The American Association of State Highway and Transportation Officials (AASHTO) is a standards setting body which publishes specifications, test protocols, and guidelines that are used in highway design and construction throughout the United States. Despite its name, the association represents not only highways but air, rail, water, and public transportation as well.
|Formation||December 12, 1914|
|Purpose||Coordination among state departments of transportation|
|Headquarters||555 12th Street NW, Suite 1000|
Washington, D.C. 20004
|Shawn Wilson, LaDOTD|
|Roger M. Millar, WSDOT|
|Russell McMurry, GDOT|
|Affiliations||50 state departments of transportation and in District of Columbia and Puerto Rico|
|Expenses (2019)||$81.58 million|
|American Association of State Highway Officials|
Although AASHTO sets transportation standards and policy for the United States as a whole, AASHTO is not an agency of the federal government; rather it is an organization of the states themselves. Policies of AASHTO are not federal laws or policies, but rather are ways to coordinate state laws and policies in the field of transportation.[dubious ]
The American Association of State Highway Officials (AASHO) was founded on December 12, 1914. Its name was changed to American Association of State Highway and Transportation Officials on November 13, 1973. The name change reflects a broadened scope to cover all modes of transportation, although most of its activities are still specific to highways.
While AASHTO is not a government body, it does possess quasi-governmental powers in the sense that the organizations that supply its members customarily obey most AASHTO decisions.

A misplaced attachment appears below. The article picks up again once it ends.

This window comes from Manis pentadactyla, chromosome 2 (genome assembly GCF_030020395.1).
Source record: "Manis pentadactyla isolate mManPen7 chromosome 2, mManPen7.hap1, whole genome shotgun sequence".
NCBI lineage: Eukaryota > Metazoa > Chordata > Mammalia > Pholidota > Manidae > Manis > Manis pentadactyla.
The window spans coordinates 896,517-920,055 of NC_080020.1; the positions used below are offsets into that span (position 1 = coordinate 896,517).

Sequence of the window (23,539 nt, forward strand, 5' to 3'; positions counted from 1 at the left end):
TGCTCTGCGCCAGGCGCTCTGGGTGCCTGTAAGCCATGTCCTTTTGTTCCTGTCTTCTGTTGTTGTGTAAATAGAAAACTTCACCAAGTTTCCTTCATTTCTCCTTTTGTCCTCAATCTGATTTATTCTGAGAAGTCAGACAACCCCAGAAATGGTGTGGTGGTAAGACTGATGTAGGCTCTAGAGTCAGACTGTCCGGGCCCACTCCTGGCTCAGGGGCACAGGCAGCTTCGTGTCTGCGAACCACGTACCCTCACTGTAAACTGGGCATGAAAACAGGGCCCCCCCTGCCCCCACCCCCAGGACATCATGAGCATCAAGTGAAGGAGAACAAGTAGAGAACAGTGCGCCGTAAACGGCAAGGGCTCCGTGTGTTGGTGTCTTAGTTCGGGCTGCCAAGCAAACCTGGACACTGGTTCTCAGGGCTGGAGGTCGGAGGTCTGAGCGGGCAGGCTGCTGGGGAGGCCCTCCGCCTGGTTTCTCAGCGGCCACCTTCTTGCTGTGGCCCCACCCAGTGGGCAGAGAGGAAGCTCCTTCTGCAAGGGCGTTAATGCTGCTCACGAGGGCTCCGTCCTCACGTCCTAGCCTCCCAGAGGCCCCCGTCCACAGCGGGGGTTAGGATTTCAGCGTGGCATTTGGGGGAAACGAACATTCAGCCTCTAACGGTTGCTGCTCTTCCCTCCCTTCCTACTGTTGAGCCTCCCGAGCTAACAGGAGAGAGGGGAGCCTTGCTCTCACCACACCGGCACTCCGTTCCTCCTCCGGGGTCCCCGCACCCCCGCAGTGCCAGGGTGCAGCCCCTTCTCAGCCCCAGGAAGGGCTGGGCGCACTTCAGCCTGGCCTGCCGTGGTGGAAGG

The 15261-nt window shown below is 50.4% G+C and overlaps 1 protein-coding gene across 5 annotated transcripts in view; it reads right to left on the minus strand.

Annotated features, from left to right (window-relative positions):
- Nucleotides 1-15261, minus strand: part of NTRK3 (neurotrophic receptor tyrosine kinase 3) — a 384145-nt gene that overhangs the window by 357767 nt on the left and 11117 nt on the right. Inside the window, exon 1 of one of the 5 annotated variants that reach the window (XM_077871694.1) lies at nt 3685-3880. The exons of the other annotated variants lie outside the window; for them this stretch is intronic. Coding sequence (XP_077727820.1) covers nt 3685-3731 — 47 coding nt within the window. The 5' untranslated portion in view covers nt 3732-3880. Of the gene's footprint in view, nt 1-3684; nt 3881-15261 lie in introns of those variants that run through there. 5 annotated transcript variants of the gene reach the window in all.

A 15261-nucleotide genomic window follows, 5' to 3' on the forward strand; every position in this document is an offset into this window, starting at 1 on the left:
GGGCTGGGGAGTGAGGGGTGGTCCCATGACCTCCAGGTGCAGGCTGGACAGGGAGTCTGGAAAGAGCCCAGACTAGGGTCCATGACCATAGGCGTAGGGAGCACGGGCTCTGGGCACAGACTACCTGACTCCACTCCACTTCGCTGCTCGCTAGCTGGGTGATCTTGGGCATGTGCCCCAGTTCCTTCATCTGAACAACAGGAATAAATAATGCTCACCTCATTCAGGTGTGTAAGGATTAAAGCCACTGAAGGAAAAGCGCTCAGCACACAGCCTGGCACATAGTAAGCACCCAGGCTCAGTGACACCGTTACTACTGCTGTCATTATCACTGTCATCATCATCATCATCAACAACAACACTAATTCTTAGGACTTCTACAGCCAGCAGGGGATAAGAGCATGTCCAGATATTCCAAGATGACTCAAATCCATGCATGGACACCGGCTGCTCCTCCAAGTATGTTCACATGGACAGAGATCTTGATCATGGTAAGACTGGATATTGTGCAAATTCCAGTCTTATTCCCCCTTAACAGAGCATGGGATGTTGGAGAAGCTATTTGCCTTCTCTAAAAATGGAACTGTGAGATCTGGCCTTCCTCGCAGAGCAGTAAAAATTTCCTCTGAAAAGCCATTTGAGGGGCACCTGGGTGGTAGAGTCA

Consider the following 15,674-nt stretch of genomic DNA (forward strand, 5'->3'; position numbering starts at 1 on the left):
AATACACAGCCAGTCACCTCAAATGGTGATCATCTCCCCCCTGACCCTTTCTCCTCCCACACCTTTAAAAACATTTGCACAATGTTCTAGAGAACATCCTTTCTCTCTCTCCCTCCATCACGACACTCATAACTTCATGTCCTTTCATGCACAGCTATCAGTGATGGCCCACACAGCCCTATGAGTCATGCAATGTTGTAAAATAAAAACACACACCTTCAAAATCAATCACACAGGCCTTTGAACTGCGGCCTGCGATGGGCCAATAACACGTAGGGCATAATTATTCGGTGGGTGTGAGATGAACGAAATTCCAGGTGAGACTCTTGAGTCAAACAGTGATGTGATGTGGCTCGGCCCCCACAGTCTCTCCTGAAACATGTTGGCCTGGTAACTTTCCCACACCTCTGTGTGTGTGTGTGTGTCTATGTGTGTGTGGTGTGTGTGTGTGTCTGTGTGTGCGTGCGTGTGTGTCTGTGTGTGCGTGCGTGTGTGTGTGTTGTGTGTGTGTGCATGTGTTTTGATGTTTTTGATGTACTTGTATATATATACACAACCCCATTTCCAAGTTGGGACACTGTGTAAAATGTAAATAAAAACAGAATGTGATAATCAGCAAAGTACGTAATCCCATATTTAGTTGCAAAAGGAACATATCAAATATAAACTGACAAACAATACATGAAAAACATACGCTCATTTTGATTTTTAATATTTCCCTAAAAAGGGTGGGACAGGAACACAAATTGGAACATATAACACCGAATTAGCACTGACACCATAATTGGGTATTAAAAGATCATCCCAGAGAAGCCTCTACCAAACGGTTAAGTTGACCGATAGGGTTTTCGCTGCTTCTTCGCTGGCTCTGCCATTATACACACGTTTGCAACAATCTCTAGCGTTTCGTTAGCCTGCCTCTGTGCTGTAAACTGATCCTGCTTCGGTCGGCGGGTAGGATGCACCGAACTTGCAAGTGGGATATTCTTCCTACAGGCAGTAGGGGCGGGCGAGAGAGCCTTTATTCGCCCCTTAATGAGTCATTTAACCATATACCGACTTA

The United States Department of Transportation, some U.S. cities, counties, and toll-road operators, most Canadian provinces as well as the Hong Kong Highways Department, the Turkish Ministry of Public Works and Settlement, and the Nigerian Association of Public Highway and Transportation Officials have non-voting associate memberships.
Some noteworthy AASHTO publications are:
In addition to its publications, AASHTO performs or cooperates in research projects. One such project is the AASHTO Road Test, which is a primary source of data used when considering transport policies and the structural design of roads. Much of AASHTO's current research is performed by the National Cooperative Highway Research Program (NCHRP) which is administered by the Transportation Research Board (TRB), a division of the National Academy of Sciences, Engineering, and Medicine.
AASHTO re:source, formerly the AASHTO Materials Reference Laboratory (AMRL), accredits laboratories. Accreditation is often required to submit test results to state DOTs. For example, a contract for the construction of a highway bridge may require a minimum compressive strength for the concrete used. The contract will specify AASHTO Test Designation T 22, "Compressive Strength of Cylindrical Concrete Specimens," as the means of determining compressive strength. The laboratory performing T 22 will be required to be accredited in that test.
Current and withdrawn AASHTO standards include: